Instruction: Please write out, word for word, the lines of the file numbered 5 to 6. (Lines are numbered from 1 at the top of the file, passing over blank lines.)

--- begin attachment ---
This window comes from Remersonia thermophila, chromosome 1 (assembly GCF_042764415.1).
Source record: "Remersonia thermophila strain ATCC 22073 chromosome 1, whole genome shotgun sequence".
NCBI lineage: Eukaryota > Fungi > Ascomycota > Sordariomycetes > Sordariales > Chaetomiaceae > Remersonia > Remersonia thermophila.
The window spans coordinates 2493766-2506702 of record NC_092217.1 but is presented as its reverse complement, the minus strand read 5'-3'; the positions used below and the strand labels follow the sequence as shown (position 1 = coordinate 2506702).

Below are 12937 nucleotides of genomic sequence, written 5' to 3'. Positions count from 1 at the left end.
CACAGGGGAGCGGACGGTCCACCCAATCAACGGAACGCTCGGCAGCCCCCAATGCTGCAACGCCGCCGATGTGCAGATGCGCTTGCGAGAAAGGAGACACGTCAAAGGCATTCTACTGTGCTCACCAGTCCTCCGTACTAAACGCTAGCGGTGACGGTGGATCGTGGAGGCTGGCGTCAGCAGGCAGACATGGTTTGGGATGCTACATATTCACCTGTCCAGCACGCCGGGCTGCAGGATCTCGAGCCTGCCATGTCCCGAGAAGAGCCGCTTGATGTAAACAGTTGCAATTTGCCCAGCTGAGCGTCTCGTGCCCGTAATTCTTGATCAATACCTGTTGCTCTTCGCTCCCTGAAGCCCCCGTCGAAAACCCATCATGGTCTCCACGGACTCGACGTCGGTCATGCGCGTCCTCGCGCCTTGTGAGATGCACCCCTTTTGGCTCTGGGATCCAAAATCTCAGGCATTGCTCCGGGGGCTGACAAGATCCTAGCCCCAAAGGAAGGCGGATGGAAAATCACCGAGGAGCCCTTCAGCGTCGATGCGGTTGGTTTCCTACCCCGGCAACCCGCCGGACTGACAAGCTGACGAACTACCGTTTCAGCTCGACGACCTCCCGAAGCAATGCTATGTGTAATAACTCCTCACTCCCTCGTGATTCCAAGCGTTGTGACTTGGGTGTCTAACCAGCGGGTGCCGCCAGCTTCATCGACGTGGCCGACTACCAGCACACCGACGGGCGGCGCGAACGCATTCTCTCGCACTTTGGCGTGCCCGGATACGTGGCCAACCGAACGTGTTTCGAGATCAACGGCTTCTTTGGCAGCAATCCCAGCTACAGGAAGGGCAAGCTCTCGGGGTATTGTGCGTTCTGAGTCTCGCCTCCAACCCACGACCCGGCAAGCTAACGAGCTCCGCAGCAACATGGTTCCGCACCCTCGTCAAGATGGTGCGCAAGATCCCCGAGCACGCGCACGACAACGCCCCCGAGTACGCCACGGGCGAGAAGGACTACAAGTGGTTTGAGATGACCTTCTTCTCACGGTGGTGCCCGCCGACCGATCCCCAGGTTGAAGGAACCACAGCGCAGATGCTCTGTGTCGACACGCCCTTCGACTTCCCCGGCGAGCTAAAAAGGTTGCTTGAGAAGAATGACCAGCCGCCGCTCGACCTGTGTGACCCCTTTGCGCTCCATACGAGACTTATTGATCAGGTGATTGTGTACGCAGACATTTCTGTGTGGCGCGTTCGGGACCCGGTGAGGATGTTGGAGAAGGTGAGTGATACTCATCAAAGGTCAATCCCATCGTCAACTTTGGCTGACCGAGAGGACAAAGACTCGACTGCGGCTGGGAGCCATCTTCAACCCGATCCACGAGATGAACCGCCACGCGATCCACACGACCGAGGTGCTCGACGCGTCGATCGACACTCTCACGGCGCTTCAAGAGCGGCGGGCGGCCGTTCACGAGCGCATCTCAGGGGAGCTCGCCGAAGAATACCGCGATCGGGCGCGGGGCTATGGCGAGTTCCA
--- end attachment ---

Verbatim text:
Below are 12937 nucleotides of genomic sequence, written 5' to 3'. Positions count from 1 at the left end.
CACAGGGGAGCGGACGGTCCACCCAATCAACGGAACGCTCGGCAGCCCCCAATGCTGCAACGCCGCCGATGTGCAGATGCGCTTGCGAGAAAGGAGACACGTCAAAGGCATTCTACTGTGCTCACCAGTCCTCCGTACTAAACGCTAGCGGTGACGGTGGATCGTGGAGGCTGGCGTCAGCAGGCAGACATGGTTTGGGATGCTACATATTCACCTGTCCAGCACGCCGGGCTGCAGGATCTCGAGCCTGCCATGTCCCGAGAAGAGCCGCTTGATGTAAACAGTTGCAATTTGCCCAGCTGAGCGTCTCGTGCCCGTAATTCTTGATCAATACCTGTTGCTCTTCGCTCCCTGAAGCCCCCGTCGAAAACCCATCATGGTCTCCACGGACTCGACGTCGGTCATGCGCGTCCTCGCGCCTTGTGAGATGCACCCCTTTTGGCTCTGGGATCCAAAATCTCAGGCATTGCTCCGGGGGCTGACAAGATCCTAGCCCCAAAGGAAGGCGGATGGAAAATCACCGAGGAGCCCTTCAGCGTCGATGCGGTTGGTTTCCTACCCCGGCAACCCGCCGGACTGACAAGCTGACGAACTACCGTTTCAGCTCGACGACCTCCCGAAGCAATGCTATGTGTAATAACTCCTCACTCCCTCGTGATTCCAAGCGTTGTGACTTGGGTGTCTAACCAGCGGGTGCCGCCAGCTTCATCGACGTGGCCGACTACCAGCACACCGACGGGCGGCGCGAACGCATTCTCTCGCACTTTGGCGTGCCCGGATACGTGGCCAACCGAACGTGTTTCGAGATCAACGGCTTCTTTGGCAGCAATCCCAGCTACAGGAAGGGCAAGCTCTCGGGGTATTGTGCGTTCTGAGTCTCGCCTCCAACCCACGACCCGGCAAGCTAACGAGCTCCGCAGCAACATGGTTCCGCACCCTCGTCAAGATGGTGCGCAAGATCCCCGAGCACGCGCACGACAACGCCCCCGAGTACGCCACGGGCGAGAAGGACTACAAGTGGTTTGAGATGACCTTCTTCTCACGGTGGTGCCCGCCGACCGATCCCCAGGTTGAAGGAACCACAGCGCAGATGCTCTGTGTCGACACGCCCTTCGACTTCCCCGGCGAGCTAAAAAGGTTGCTTGAGAAGAATGACCAGCCGCCGCTCGACCTGTGTGACCCCTTTGCGCTCCATACGAGACTTATTGATCAGGTGATTGTGTACGCAGACATTTCTGTGTGGCGCGTTCGGGACCCGGTGAGGATGTTGGAGAAGGTGAGTGATACTCATCAAAGGTCAATCCCATCGTCAACTTTGGCTGACCGAGAGGACAAAGACTCGACTGCGGCTGGGAGCCATCTTCAACCCGATCCACGAGATGAACCGCCACGCGATCCACACGACCGAGGTGCTCGACGCGTCGATCGACACTCTCACGGCGCTTCAAGAGCGGCGGGCGGCCGTTCACGAGCGCATCTCAGGGGAGCTCGCCGAAGAATACCGCGATCGGGCGCGGGGCTATGGCGAGTTCCA